Young Afghans deported from Germany CELEBRATE as the 34 men – including convicted killers and rapists – arrive back at Kabul, saying: ‘I love my country!’
- The plane carrying the deportees landed in Kabul at around 5am today
- All of the 34 Afghans who were deported are young men without families
- About a third of the men had been convicted of crimes in Germany
- Crimes included rape, manslaughter, assault and drug offences
By Hannah Al-othman For Mailonline
Published: 12:49, 15 December 2016
A group of 34 Afghan asylum seekers – including rapists and killers – who returned home today after being deported from Germany said they were happy to be home.
One of the group, 22-year-old Matiiullah Azizi from Kabul who spent seven years in Frankfurt, said he was glad to be back.
‘I love Afghanistan, it’s my country,’ he said.
The move to deport the men – a third of whom had committed criminal offences – was made possible after a recent Afghan-Germany deal to stem the influx into the European country.
The memorandum of understanding that Berlin and Kabul recently signed is part of Germany’s efforts – after allowing in 890,000 migrants last year – to manage the influx.
‘Such deportations are justified and important for our asylum system to function,’ he said.
But Afghans fell somewhere in the middle, with some areas of the country, like the Kabul area for example, considered safe, and some not.
Until now, few were deported with many instead being convinced to go home voluntarily with financial incentives.
Some 12,500 Afghans in Germany have been ordered to leave the country.
German officials said the deportation was considered a successful pilot project, and was part of a Europe-wide initiative to begin returning Afghans whose asylum had been rejected.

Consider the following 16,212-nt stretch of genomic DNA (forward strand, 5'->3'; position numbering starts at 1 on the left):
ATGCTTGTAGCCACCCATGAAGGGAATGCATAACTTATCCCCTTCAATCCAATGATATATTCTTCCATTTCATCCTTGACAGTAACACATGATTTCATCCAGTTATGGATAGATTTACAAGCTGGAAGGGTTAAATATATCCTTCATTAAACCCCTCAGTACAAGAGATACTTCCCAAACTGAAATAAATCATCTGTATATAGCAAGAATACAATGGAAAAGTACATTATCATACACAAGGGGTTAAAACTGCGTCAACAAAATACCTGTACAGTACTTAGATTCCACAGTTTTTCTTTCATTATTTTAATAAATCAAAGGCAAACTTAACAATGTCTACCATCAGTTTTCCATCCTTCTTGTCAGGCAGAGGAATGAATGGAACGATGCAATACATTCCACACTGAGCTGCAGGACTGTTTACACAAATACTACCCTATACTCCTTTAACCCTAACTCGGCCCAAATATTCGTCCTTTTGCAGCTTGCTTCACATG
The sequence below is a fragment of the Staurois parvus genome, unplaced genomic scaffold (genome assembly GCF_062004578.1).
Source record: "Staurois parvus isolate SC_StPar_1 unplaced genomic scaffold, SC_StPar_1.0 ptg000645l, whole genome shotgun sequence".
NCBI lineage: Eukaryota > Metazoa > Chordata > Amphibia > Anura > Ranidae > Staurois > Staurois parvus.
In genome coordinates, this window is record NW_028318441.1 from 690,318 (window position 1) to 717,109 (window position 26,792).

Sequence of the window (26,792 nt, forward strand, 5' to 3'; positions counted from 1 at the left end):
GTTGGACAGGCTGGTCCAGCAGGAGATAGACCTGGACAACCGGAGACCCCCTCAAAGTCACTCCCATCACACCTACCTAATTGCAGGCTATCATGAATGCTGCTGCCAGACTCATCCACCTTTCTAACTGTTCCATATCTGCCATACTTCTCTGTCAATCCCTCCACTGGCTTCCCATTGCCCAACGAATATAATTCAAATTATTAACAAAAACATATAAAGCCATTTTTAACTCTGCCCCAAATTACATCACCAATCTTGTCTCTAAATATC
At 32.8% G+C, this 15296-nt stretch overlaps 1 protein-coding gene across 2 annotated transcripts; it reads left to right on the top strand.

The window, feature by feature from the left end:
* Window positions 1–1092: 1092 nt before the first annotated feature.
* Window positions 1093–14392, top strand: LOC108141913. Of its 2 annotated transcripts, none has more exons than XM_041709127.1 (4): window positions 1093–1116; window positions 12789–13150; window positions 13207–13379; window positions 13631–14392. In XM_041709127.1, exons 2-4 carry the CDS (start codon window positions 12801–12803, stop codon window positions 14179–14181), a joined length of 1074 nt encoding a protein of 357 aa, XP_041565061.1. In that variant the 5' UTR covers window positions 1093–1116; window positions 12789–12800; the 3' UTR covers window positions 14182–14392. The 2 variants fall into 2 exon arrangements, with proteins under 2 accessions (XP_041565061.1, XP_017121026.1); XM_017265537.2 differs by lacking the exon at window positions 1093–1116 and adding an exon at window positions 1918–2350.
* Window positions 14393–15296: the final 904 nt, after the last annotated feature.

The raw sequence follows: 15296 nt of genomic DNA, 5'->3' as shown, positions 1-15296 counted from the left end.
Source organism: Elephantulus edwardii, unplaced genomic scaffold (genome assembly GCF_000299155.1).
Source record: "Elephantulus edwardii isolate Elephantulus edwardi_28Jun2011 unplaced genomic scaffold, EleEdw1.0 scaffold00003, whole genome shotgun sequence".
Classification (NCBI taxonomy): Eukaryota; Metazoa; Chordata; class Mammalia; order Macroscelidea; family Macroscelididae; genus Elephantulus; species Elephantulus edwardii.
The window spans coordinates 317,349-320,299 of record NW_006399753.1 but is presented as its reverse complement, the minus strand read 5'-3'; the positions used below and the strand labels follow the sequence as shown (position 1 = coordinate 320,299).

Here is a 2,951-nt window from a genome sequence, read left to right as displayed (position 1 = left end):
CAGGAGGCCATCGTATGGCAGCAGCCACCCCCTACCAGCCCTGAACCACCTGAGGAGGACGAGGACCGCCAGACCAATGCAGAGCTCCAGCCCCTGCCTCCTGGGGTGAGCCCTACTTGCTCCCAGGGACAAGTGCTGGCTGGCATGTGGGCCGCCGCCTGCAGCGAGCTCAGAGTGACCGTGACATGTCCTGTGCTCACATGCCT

The EU recently also signed an agreement with Afghanistan that mirrors the German agreement, and Sweden deported a dozen Afghans earlier this week.
In turn, German authorities accelerated the expulsion of unlikely candidates for asylum, such as people seeking to escape poverty in the Balkans.
At the Kabul airport on Thursday, some deportees – such as 24-year-old Mohammad Khan who said he had spent 10,000 euros to get to Europe and had lived in Germany for almost six years – complained over the behaviour of the German police.
‘Two days ago, two policemen came to my home and said, `Let’s go on a picnic,’ and took me to the deportation centre,’ he said.
‘The next day, I was brought to the Frankfurt Airport.
Bitter about his fate, Khan said that if he can’t find a job, he would join the Taliban.
Afghan ministry of repatriation’s media adviser Hafiz Ahmad Meyakhil defended the deportation, saying it was done under a proper agreement and according to law.
‘The Afghan government has the obligation to provide shelter and better life for its citizens,’ Meyakhil said, but warned that as long as there is instability in Afghanistan, European counties need to brace for a further influx.
‘We also have 92,000 internally displaced this year from the fighting in our country,’ he added.
‘Syrian refugees have more of a chance than Afghans,’ said Ali Hussain, 22, who was deported from the city of Dortmund.